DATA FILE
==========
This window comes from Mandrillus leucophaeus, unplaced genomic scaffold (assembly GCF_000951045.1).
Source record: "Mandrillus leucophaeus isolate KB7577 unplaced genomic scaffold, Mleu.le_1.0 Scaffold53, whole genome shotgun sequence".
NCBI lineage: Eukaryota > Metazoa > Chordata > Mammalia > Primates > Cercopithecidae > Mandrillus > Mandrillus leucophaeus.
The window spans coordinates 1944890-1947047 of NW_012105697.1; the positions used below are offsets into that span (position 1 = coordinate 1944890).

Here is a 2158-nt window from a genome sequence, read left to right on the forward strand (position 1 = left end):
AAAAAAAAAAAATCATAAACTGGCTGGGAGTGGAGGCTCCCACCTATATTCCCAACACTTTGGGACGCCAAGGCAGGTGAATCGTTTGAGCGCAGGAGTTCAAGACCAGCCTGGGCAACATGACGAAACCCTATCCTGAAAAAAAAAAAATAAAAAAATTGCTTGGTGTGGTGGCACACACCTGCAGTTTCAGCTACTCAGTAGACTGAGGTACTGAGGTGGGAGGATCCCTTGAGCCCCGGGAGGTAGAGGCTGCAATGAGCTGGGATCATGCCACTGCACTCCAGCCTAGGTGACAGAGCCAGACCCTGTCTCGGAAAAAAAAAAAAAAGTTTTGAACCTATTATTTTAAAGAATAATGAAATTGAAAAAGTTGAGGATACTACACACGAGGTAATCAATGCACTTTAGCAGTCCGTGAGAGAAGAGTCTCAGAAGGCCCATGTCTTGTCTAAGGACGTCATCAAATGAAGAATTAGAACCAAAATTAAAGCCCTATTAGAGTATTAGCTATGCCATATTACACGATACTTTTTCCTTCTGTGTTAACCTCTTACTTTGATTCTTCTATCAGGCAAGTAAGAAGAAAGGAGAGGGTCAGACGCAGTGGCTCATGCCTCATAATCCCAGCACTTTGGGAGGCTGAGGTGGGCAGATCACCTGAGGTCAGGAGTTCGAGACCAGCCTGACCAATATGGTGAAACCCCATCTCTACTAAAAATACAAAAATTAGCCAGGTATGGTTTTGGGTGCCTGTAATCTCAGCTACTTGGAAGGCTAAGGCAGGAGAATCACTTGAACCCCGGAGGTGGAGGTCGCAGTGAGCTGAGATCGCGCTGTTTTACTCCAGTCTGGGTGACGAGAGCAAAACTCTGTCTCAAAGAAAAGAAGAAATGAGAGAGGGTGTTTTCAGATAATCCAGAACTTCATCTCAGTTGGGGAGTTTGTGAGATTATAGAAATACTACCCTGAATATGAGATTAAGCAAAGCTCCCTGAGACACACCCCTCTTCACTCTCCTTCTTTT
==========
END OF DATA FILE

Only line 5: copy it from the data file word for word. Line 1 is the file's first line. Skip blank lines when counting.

Here is a 2158-nt window from a genome sequence, read left to right on the forward strand (position 1 = left end):